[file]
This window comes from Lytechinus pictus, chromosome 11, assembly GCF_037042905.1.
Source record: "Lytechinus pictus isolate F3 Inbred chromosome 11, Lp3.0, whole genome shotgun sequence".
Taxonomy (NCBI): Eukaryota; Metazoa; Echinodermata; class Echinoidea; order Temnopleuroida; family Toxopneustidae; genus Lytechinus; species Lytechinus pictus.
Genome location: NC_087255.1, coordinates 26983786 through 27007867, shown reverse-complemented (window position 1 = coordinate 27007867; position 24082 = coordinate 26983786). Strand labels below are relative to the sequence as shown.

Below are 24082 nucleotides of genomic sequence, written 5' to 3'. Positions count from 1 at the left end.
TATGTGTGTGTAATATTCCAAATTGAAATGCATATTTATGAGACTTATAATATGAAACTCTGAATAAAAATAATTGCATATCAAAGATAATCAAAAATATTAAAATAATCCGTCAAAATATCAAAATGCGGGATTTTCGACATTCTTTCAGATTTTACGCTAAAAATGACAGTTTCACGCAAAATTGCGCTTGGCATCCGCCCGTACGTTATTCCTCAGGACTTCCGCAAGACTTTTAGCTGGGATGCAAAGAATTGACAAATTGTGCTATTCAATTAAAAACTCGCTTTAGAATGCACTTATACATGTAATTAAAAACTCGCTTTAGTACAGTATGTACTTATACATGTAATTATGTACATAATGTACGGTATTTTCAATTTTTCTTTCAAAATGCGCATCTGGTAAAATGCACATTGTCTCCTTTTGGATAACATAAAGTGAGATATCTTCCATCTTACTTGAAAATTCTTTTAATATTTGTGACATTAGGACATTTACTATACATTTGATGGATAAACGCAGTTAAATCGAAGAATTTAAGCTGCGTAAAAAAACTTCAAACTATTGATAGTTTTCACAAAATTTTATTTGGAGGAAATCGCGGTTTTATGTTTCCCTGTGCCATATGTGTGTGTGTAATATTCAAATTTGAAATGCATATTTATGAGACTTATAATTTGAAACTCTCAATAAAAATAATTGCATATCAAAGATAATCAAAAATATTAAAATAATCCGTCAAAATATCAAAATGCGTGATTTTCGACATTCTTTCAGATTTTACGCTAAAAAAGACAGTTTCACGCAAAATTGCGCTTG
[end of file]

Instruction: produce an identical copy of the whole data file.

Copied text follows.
This window comes from Lytechinus pictus, chromosome 11, assembly GCF_037042905.1.
Source record: "Lytechinus pictus isolate F3 Inbred chromosome 11, Lp3.0, whole genome shotgun sequence".
Taxonomy (NCBI): Eukaryota; Metazoa; Echinodermata; class Echinoidea; order Temnopleuroida; family Toxopneustidae; genus Lytechinus; species Lytechinus pictus.
Genome location: NC_087255.1, coordinates 26983786 through 27007867, shown reverse-complemented (window position 1 = coordinate 27007867; position 24082 = coordinate 26983786). Strand labels below are relative to the sequence as shown.

Below are 24082 nucleotides of genomic sequence, written 5' to 3'. Positions count from 1 at the left end.
TATGTGTGTGTAATATTCCAAATTGAAATGCATATTTATGAGACTTATAATATGAAACTCTGAATAAAAATAATTGCATATCAAAGATAATCAAAAATATTAAAATAATCCGTCAAAATATCAAAATGCGGGATTTTCGACATTCTTTCAGATTTTACGCTAAAAATGACAGTTTCACGCAAAATTGCGCTTGGCATCCGCCCGTACGTTATTCCTCAGGACTTCCGCAAGACTTTTAGCTGGGATGCAAAGAATTGACAAATTGTGCTATTCAATTAAAAACTCGCTTTAGAATGCACTTATACATGTAATTAAAAACTCGCTTTAGTACAGTATGTACTTATACATGTAATTATGTACATAATGTACGGTATTTTCAATTTTTCTTTCAAAATGCGCATCTGGTAAAATGCACATTGTCTCCTTTTGGATAACATAAAGTGAGATATCTTCCATCTTACTTGAAAATTCTTTTAATATTTGTGACATTAGGACATTTACTATACATTTGATGGATAAACGCAGTTAAATCGAAGAATTTAAGCTGCGTAAAAAAACTTCAAACTATTGATAGTTTTCACAAAATTTTATTTGGAGGAAATCGCGGTTTTATGTTTCCCTGTGCCATATGTGTGTGTGTAATATTCAAATTTGAAATGCATATTTATGAGACTTATAATTTGAAACTCTCAATAAAAATAATTGCATATCAAAGATAATCAAAAATATTAAAATAATCCGTCAAAATATCAAAATGCGTGATTTTCGACATTCTTTCAGATTTTACGCTAAAAAAGACAGTTTCACGCAAAATTGCGCTTG